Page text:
fish in their dugouts during the summer are concerned that aeration
will warm the water and make
it more difficult
fish to survive. In fact, summer aeration will prevent
the development of conditions
that can lead to fish kills.
Myth: Aeration creates open water
or thin ice making the dugout unsafe
- Fact: Aeration produces thinner
ice and sometimes open water only over the location of the diffuser.
The extent of the
on the type
of diffuser used. Linear diffusers generally produce
the least amount of open water, while the complete absence
of a diffuser
most. Data collected
from a large number of dugouts show that the ice returns
to normal thickness just a metre or two away from the
If the safety of children and animals, including pets,
is a concern, the dugout should be fenced. Always exercise
Myth: Aerating dugouts in winter cools the water
and results in thicker ice.
- Fact: There is no difference between
ice thickness on aerated and non-aerated dugouts. Thickness of
snow on the dugout
is the overwhelming
determining ice thickness.
Some rural residents are
concerned that thick ice reduces the amount of liquid water available
for use during the
Data collected over many years from a
wide variety of dugouts show no statistical difference between
non-aerated dugouts. The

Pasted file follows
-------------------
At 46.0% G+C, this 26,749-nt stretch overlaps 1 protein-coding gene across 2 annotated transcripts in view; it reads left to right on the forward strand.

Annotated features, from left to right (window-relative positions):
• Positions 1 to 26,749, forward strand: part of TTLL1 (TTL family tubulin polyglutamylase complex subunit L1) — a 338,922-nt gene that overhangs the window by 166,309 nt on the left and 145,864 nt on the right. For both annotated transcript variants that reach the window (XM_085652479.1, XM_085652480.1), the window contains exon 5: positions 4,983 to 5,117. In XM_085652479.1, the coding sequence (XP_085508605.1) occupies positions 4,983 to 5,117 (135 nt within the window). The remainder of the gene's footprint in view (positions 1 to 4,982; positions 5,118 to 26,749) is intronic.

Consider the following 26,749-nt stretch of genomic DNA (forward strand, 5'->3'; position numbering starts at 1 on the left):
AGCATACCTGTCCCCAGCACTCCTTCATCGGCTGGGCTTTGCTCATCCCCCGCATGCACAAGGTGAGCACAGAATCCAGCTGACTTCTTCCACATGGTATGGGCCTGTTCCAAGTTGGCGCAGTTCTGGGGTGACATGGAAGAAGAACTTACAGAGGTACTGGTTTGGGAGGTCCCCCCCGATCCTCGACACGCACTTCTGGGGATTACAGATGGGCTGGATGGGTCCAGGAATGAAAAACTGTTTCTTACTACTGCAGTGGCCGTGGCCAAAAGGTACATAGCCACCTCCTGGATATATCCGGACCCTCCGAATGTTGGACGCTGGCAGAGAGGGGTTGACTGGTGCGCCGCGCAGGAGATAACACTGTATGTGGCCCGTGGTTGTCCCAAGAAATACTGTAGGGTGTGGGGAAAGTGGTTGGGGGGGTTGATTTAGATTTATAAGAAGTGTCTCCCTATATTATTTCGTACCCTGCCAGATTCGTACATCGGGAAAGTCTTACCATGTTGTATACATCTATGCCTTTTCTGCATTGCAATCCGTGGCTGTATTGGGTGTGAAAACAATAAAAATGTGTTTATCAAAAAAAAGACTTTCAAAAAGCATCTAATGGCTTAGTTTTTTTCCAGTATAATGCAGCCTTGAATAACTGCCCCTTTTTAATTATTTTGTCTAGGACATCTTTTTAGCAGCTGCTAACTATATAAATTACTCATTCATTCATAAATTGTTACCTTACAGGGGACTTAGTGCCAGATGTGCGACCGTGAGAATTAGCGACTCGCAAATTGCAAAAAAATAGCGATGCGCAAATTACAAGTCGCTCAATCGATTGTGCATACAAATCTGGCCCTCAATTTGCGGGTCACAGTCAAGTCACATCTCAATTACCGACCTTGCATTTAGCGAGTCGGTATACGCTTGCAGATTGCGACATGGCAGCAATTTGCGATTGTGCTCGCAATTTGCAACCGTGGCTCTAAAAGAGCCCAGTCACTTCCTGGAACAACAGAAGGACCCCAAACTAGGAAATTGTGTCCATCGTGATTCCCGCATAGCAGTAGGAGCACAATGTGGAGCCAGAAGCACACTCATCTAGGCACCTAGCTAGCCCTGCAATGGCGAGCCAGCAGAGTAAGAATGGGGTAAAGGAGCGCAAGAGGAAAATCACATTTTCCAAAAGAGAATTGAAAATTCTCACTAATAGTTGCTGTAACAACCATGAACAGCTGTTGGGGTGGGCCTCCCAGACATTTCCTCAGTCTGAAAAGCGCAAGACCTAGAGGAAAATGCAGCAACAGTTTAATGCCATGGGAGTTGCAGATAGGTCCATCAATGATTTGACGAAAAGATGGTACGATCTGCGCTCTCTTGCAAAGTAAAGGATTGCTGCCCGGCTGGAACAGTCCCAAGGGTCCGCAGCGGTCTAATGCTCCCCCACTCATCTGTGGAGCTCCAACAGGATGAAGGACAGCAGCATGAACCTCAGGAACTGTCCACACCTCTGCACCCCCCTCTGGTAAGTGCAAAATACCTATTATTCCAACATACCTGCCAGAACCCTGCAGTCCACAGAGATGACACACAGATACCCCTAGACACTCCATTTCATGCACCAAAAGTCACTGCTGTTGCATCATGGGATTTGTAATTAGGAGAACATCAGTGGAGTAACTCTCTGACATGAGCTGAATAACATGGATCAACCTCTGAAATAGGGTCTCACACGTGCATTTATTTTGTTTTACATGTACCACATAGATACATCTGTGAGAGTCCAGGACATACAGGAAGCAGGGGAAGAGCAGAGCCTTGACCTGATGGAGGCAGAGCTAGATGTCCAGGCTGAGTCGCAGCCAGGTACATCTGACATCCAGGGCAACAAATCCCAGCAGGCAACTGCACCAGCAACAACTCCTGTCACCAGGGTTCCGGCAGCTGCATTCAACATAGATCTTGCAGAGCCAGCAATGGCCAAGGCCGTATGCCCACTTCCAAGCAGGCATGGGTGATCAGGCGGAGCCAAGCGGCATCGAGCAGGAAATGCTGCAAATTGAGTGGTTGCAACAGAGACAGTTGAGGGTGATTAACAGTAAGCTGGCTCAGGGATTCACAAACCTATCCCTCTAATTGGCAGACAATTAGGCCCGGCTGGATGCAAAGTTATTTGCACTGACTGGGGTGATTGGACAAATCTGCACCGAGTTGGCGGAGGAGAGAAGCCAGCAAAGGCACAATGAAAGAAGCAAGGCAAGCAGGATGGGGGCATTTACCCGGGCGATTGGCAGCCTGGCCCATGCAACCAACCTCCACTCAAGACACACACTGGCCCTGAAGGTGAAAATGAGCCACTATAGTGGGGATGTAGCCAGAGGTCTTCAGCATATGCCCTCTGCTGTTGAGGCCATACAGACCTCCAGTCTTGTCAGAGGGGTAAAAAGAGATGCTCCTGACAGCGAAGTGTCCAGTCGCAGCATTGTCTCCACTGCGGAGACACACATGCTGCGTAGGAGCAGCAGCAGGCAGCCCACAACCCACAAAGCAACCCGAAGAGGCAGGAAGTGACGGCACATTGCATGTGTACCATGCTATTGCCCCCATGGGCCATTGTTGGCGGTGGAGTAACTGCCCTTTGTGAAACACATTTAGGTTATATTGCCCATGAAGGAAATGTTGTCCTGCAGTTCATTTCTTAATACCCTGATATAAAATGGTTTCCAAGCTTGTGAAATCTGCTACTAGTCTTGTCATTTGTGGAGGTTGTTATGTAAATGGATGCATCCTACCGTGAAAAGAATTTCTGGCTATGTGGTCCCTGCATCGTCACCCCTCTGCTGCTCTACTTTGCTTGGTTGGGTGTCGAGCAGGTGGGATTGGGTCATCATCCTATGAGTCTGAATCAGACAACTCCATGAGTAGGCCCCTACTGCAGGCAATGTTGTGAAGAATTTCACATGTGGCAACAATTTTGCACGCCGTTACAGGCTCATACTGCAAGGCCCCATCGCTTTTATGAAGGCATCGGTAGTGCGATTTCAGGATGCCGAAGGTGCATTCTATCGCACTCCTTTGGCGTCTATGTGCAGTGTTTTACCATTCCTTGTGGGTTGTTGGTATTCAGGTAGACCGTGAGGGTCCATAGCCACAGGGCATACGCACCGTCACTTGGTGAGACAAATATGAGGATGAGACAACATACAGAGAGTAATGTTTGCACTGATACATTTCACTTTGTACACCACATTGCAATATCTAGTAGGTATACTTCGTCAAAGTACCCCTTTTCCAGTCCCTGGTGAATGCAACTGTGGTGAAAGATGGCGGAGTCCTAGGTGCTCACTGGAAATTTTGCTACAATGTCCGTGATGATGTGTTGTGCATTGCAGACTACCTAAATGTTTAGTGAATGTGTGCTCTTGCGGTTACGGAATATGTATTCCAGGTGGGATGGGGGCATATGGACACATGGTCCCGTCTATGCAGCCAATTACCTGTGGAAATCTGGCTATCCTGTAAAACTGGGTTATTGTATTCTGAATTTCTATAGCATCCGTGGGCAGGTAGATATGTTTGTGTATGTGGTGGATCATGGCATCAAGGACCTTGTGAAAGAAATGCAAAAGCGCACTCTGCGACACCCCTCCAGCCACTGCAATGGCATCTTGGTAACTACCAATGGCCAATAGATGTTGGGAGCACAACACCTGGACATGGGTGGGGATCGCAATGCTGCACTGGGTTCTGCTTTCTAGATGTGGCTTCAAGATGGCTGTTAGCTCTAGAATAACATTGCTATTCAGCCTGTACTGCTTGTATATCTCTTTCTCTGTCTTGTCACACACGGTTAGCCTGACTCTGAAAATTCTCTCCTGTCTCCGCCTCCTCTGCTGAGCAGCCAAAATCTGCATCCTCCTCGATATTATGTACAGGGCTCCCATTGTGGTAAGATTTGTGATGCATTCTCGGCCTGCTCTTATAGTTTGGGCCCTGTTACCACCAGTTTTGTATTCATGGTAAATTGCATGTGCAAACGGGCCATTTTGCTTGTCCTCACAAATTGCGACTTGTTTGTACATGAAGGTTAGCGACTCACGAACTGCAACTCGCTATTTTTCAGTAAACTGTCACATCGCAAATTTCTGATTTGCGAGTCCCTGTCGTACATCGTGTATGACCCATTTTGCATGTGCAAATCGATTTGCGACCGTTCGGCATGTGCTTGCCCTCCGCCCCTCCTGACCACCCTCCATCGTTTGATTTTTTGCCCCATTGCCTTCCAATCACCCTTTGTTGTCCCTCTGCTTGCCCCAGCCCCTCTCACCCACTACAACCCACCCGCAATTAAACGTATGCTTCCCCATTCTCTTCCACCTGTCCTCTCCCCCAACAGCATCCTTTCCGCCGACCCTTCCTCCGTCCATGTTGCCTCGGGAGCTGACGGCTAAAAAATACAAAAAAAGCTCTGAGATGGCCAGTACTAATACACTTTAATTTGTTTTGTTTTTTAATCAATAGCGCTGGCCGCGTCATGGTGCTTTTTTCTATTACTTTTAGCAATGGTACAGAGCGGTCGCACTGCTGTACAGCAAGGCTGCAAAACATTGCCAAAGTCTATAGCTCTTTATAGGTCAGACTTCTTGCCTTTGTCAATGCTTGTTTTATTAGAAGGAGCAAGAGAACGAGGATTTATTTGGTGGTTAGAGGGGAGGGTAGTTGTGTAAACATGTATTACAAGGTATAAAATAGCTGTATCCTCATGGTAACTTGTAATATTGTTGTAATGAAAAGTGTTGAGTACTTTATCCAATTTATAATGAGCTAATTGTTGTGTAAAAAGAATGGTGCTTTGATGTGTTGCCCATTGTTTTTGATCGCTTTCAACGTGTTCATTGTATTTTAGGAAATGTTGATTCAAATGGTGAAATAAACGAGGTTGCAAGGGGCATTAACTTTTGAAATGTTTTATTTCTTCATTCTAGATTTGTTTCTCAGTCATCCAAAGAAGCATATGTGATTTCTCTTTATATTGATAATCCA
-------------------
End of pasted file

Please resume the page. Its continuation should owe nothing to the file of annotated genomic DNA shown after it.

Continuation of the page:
data does show that ice thickness is determined primarily
by the snowfall patterns.
A thick layer of snow shortly after freeze-up provides
insulation and prevents the formation of a thick layer
Myth: You must have open water in the winter in
order to have a well aerated dugout.
- Fact: The best aerated dugouts
have little or no open water. The aeration system pumps air to
of the dugout
and so open
water is not
needed to get
oxygen into the dugout.
Data collected from a large
number of aerated dugouts shows that the highest concentrations
in the dugouts
no open water.
The amount of open water is determined
by the type of diffuser and the overall efficiency of the aeration
as air stones
create a lot of turbulence at the surface and help
prevent ice formation. Open water is also maintained
if the aeration
from the bottom of the dugout to the surface, preventing
ice formation. An effective
aeration system mixes all of the water in the dugout
and maintains a constant temperature throughout.
With a good
no warm water
to bring to the surface to prevent ice formation.
Dugouts represent an important water source on the
Prairies. They are used to provide water for drinking,
spraying and aquaculture. Each of these uses is affected
by water quality. Therefore,
it is important to maintain the best possible quality
of water in your dugout.
Aeration is one of the many
tools available to improve dugout water quality. Other techniques
the dugout and controlling inflows to the dugout.
Regardless of what tools might
dugout water is not safe for human consumption
without additional treatment and disinfection. Aeration can
however reduce the
cost of these treatment
processes and make them more effective.
is generally accepted that aeration can improve dugout water quality,
a number of myths
It is important
the facts when designing and operating an aeration
For more information on dugout aeration see the
following Water Quality Matters publications: "Why
Aerate Your Dugout" and "How To Aerate
For further information on
rural Prairie water quality and treatment technology:
- contact your local Prairie Farm Rehabilitation Administration
office (PFRA is branch of Agriculture
- read Prairie Water News, available
from PFRA, or on the Internet at www.quantumlynx.com/water